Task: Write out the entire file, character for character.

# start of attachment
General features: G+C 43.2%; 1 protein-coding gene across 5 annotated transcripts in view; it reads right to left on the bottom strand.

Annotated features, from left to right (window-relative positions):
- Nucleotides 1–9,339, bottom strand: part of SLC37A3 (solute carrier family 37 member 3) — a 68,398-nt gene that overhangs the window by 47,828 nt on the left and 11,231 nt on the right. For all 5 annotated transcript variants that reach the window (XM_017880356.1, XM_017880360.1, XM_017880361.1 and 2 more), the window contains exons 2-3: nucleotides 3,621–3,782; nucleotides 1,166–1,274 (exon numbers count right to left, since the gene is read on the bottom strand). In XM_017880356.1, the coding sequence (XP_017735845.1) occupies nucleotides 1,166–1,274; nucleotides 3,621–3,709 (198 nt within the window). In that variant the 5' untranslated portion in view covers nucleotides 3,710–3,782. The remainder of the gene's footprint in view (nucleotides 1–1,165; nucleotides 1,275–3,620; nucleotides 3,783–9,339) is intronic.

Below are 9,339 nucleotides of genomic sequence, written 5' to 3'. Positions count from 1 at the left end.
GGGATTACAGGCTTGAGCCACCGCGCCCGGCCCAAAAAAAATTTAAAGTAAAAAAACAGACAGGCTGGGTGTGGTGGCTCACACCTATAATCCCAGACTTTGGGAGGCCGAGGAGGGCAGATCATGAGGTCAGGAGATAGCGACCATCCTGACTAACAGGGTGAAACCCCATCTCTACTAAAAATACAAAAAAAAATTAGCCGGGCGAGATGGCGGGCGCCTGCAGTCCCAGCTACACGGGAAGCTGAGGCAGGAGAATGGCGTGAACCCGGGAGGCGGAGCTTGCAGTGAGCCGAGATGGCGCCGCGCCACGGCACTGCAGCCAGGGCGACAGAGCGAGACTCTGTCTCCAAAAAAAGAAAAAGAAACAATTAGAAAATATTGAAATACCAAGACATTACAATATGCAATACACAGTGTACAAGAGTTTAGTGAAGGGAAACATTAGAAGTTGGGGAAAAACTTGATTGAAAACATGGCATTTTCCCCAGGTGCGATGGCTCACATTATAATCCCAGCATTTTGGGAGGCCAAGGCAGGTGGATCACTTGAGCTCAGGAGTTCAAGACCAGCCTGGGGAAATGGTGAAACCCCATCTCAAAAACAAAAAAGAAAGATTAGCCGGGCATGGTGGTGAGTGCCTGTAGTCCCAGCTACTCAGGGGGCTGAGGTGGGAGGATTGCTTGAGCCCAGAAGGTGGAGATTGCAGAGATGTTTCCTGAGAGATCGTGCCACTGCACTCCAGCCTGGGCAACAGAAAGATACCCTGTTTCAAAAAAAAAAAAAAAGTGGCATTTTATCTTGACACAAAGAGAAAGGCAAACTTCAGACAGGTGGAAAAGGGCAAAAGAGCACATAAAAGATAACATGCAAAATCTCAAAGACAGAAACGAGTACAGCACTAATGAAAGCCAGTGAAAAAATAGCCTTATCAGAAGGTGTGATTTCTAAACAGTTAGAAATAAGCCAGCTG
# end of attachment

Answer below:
General features: G+C 43.2%; 1 protein-coding gene across 5 annotated transcripts in view; it reads right to left on the bottom strand.

Annotated features, from left to right (window-relative positions):
- Nucleotides 1–9,339, bottom strand: part of SLC37A3 (solute carrier family 37 member 3) — a 68,398-nt gene that overhangs the window by 47,828 nt on the left and 11,231 nt on the right. For all 5 annotated transcript variants that reach the window (XM_017880356.1, XM_017880360.1, XM_017880361.1 and 2 more), the window contains exons 2-3: nucleotides 3,621–3,782; nucleotides 1,166–1,274 (exon numbers count right to left, since the gene is read on the bottom strand). In XM_017880356.1, the coding sequence (XP_017735845.1) occupies nucleotides 1,166–1,274; nucleotides 3,621–3,709 (198 nt within the window). In that variant the 5' untranslated portion in view covers nucleotides 3,710–3,782. The remainder of the gene's footprint in view (nucleotides 1–1,165; nucleotides 1,275–3,620; nucleotides 3,783–9,339) is intronic.

Below are 9,339 nucleotides of genomic sequence, written 5' to 3'. Positions count from 1 at the left end.
GGGATTACAGGCTTGAGCCACCGCGCCCGGCCCAAAAAAAATTTAAAGTAAAAAAACAGACAGGCTGGGTGTGGTGGCTCACACCTATAATCCCAGACTTTGGGAGGCCGAGGAGGGCAGATCATGAGGTCAGGAGATAGCGACCATCCTGACTAACAGGGTGAAACCCCATCTCTACTAAAAATACAAAAAAAAATTAGCCGGGCGAGATGGCGGGCGCCTGCAGTCCCAGCTACACGGGAAGCTGAGGCAGGAGAATGGCGTGAACCCGGGAGGCGGAGCTTGCAGTGAGCCGAGATGGCGCCGCGCCACGGCACTGCAGCCAGGGCGACAGAGCGAGACTCTGTCTCCAAAAAAAGAAAAAGAAACAATTAGAAAATATTGAAATACCAAGACATTACAATATGCAATACACAGTGTACAAGAGTTTAGTGAAGGGAAACATTAGAAGTTGGGGAAAAACTTGATTGAAAACATGGCATTTTCCCCAGGTGCGATGGCTCACATTATAATCCCAGCATTTTGGGAGGCCAAGGCAGGTGGATCACTTGAGCTCAGGAGTTCAAGACCAGCCTGGGGAAATGGTGAAACCCCATCTCAAAAACAAAAAAGAAAGATTAGCCGGGCATGGTGGTGAGTGCCTGTAGTCCCAGCTACTCAGGGGGCTGAGGTGGGAGGATTGCTTGAGCCCAGAAGGTGGAGATTGCAGAGATGTTTCCTGAGAGATCGTGCCACTGCACTCCAGCCTGGGCAACAGAAAGATACCCTGTTTCAAAAAAAAAAAAAAAGTGGCATTTTATCTTGACACAAAGAGAAAGGCAAACTTCAGACAGGTGGAAAAGGGCAAAAGAGCACATAAAAGATAACATGCAAAATCTCAAAGACAGAAACGAGTACAGCACTAATGAAAGCCAGTGAAAAAATAGCCTTATCAGAAGGTGTGATTTCTAAACAGTTAGAAATAAGCCAGCTG